Friday, March 11, 2011

CAUTION: Rant ahead- Girl tacitly blamed for her own rape. Stay classy, New York Times.

While I generally try to stay on the sunny side, I can't help but be completely pissed by this New York Times article about the gang rape of an eleven year old girl in Cleveland, Texas. Reporter James McKinley decided that the best possible way to frame his article was to highlight the ways in which this child provoked her own assault- by eighteen- yes, you read that right- eighteen men and boys ranging from middle-school aged to 27 years old.

McKinley quotes neighborhood residents that state the victim, a middle school-er, "dressed older than her age, wearing makeup and fashions more appropriate to a woman in her 20s. She would hang out with teenage boys at a playground." Like dressing a particular way could possible insight EIGHTEEN people to gang rape you. That would be one heck of a fashion faux pas, to be sure.

To be honest, my biggest 'oh my G-d, you have got to be kidding' moment reading this article was this gem from resident Sheila Harrison, 48, a hospital worker who reportedly knows several of the defendants, who stated: “These boys have to live with this the rest of their lives.”

Wow. It never occurred to me that I should feel horribly sad and distressed by the fact that "these boys" who allegedly assaulted an eleven year old child (can I say that enough? No, no I can not.) are going to have to "live with this" for the rest of their lives. This is clearly going to be horrible for them- much worse than, say, the pain and trauma that their victim- who they raped repeatedly while some of them video taped the assault on their cell phones- will have to grapple with the rest of her life.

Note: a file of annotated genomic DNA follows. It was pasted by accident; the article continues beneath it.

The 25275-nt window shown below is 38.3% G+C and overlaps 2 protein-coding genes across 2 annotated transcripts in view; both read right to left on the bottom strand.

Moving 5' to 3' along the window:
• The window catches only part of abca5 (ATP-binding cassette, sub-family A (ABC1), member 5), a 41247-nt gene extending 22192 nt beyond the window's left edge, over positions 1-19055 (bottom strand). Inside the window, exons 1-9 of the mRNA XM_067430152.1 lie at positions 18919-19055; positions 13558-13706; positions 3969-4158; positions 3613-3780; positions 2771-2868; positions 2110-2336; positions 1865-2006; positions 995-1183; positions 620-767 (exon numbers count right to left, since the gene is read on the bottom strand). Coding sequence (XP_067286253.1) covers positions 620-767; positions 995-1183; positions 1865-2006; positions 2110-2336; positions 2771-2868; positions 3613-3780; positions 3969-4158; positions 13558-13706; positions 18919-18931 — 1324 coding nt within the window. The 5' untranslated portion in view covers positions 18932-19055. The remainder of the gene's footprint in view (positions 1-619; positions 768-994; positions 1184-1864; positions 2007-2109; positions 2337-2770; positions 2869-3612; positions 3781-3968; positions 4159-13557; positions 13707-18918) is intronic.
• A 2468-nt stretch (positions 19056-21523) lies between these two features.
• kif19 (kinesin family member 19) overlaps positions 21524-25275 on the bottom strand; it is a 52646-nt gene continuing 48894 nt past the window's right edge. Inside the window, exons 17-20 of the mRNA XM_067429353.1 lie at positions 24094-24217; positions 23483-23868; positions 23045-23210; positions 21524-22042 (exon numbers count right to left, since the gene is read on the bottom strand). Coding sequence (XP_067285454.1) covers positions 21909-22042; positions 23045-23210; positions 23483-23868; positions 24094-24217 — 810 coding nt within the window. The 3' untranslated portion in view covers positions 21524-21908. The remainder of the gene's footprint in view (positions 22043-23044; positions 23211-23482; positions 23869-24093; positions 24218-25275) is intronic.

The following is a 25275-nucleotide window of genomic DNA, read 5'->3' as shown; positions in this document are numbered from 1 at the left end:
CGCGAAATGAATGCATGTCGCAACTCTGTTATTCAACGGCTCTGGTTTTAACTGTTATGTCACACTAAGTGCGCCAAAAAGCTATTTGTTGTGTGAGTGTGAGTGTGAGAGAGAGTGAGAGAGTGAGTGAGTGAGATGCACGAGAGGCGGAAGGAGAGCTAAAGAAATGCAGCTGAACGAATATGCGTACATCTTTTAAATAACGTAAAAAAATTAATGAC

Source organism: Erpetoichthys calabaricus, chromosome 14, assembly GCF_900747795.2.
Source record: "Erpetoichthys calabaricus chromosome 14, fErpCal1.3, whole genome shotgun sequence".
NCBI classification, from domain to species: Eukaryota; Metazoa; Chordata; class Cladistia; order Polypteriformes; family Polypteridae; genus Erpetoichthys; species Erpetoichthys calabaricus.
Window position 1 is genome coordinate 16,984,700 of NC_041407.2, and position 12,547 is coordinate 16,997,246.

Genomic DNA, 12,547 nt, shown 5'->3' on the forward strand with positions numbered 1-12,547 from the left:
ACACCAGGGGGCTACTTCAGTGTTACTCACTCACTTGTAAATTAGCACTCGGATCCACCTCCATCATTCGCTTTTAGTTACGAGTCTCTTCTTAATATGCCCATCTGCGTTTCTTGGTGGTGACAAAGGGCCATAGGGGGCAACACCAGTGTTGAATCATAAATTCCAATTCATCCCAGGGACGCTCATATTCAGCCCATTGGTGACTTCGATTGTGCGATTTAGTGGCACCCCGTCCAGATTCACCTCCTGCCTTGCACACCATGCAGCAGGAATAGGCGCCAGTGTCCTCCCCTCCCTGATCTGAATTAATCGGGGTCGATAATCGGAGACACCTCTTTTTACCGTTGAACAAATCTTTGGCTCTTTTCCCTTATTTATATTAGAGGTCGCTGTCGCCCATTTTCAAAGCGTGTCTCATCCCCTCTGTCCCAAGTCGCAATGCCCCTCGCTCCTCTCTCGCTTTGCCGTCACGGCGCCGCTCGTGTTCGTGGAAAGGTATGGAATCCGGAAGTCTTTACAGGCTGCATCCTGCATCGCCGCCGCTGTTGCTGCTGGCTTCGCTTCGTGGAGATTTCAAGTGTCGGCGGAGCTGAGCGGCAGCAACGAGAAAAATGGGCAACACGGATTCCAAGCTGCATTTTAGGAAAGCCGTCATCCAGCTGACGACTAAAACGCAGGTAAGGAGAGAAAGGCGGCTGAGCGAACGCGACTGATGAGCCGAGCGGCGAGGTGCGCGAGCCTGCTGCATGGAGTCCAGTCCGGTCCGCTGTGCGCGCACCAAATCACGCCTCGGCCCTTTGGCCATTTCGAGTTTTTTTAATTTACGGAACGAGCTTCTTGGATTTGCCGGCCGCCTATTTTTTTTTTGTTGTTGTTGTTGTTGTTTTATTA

While I would like to say that I am shocked by this reporting, the sad truth is I find it fairly par for the course. The idea that women are responsible for their own assault is hardly news. Victim-centric constructions of rape and sexual assault are firmly ingrained in our general psyche- rarely do we question that the best ways to 'prevent' rape is by encouraging women to 'stay safe' by dressing conservatively, walking in pairs, parking in well lit areas, etc. I have never, EVER heard anyone suggest that the best way to prevent rape is to- brace yourself- reduce risk factors that contribute to individuals performing violent sexual assault. Gasp.

Elizabeth Stanko refers to this as "everyday violence", and details the ways in which women must plan many mundane aspects of their lives to reduce their risk of sexual assault. This continual process of placing the onus on the victim desensitizes us to just how ridiculous it is to blame the victim, a process Pierre Bourdieu terms "symbolic violence", where the overarching social structures reinforce and make power dynamics that are socially constructed appear 'natural'.

If you're as steamed as I am, please sound off by emailing the article's reporter, James McKinley or call the New York Times at 1-888-NYT-NEWS (1-888-698-6397) to productively express your opinion that victim-centric constructions of gender have no place in responsible reporting.

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